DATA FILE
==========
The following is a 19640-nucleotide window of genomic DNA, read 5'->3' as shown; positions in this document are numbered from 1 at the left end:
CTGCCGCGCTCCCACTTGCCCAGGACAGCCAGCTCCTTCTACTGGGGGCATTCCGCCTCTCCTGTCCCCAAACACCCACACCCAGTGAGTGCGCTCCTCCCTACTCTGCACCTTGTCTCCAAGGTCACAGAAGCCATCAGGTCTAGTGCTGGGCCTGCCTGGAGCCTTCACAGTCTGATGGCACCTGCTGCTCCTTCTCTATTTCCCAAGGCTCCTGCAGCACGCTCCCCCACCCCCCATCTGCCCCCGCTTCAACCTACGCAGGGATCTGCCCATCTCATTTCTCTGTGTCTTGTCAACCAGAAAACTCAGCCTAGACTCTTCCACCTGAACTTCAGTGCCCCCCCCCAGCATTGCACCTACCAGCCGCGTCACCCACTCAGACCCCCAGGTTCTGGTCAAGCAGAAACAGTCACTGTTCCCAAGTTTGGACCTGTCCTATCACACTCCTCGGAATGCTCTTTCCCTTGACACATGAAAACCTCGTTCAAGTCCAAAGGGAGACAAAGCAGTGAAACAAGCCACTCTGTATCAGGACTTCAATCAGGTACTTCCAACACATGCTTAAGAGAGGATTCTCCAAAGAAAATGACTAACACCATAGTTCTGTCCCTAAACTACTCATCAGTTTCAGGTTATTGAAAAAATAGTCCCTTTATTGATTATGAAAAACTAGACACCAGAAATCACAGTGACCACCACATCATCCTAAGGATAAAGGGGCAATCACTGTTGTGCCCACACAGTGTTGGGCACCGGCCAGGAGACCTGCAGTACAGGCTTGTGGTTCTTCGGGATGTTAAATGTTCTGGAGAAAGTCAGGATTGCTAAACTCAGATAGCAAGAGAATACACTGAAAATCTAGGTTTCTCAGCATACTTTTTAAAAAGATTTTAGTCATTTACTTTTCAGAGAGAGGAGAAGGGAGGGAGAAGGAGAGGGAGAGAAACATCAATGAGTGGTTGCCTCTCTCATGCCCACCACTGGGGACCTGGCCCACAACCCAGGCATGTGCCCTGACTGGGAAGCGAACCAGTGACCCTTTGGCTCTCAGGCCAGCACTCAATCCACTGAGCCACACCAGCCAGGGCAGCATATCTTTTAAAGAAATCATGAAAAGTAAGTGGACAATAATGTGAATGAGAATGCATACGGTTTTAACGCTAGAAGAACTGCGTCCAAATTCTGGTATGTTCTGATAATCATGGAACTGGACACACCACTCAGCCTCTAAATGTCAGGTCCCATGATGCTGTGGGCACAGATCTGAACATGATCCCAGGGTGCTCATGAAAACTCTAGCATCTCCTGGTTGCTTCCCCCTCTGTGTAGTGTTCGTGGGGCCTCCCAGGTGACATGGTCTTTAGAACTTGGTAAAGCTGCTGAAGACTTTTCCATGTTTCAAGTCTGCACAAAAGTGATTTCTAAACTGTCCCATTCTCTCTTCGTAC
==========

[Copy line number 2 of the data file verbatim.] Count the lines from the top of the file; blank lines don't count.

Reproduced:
CTGCCGCGCTCCCACTTGCCCAGGACAGCCAGCTCCTTCTACTGGGGGCATTCCGCCTCTCCTGTCCCCAAACACCCACACCCAGTGAGTGCGCTCCTCCCTACTCTGCACCTTGTCTCCAAGGTCACAGAAGCCATCAGGTCTAGTGCTGGGCCTGCCTGGAGCCTTCACAGTCTGATGGCACCTGCTGCTCCTTCTCTATTTCCCAAGGCTCCTGCAGCACGCTCCCCCACCCCCCATCTGCCCCCGCTTCAACCTACGCAGGGATCTGCCCATCTCATTTCTCTGTGTCTTGTCAACCAGAAAACTCAGCCTAGACTCTTCCACCTGAACTTCAGTGCCCCCCCCCAGCATTGCACCTACCAGCCGCGTCACCCACTCAGACCCCCAGGTTCTGGTCAAGCAGAAACAGTCACTGTTCCCAAGTTTGGACCTGTCCTATCACACTCCTCGGAATGCTCTTTCCCTTGACACATGAAAACCTCGTTCAAGTCCAAAGGGAGACAAAGCAGTGAAACAAGCCACTCTGTATCAGGACTTCAATCAGGTACTTCCAACACATGCTTAAGAGAGGATTCTCCAAAGAAAATGACTAACACCATAGTTCTGTCCCTAAACTACTCATCAGTTTCAGGTTATTGAAAAAATAGTCCCTTTATTGATTATGAAAAACTAGACACCAGAAATCACAGTGACCACCACATCATCCTAAGGATAAAGGGGCAATCACTGTTGTGCCCACACAGTGTTGGGCACCGGCCAGGAGACCTGCAGTACAGGCTTGTGGTTCTTCGGGATGTTAAATGTTCTGGAGAAAGTCAGGATTGCTAAACTCAGATAGCAAGAGAATACACTGAAAATCTAGGTTTCTCAGCATACTTTTTAAAAAGATTTTAGTCATTTACTTTTCAGAGAGAGGAGAAGGGAGGGAGAAGGAGAGGGAGAGAAACATCAATGAGTGGTTGCCTCTCTCATGCCCACCACTGGGGACCTGGCCCACAACCCAGGCATGTGCCCTGACTGGGAAGCGAACCAGTGACCCTTTGGCTCTCAGGCCAGCACTCAATCCACTGAGCCACACCAGCCAGGGCAGCATATCTTTTAAAGAAATCATGAAAAGTAAGTGGACAATAATGTGAATGAGAATGCATACGGTTTTAACGCTAGAAGAACTGCGTCCAAATTCTGGTATGTTCTGATAATCATGGAACTGGACACACCACTCAGCCTCTAAATGTCAGGTCCCATGATGCTGTGGGCACAGATCTGAACATGATCCCAGGGTGCTCATGAAAACTCTAGCATCTCCTGGTTGCTTCCCCCTCTGTGTAGTGTTCGTGGGGCCTCCCAGGTGACATGGTCTTTAGAACTTGGTAAAGCTGCTGAAGACTTTTCCATGTTTCAAGTCTGCACAAAAGTGATTTCTAAACTGTCCCATTCTCTCTTCGTAC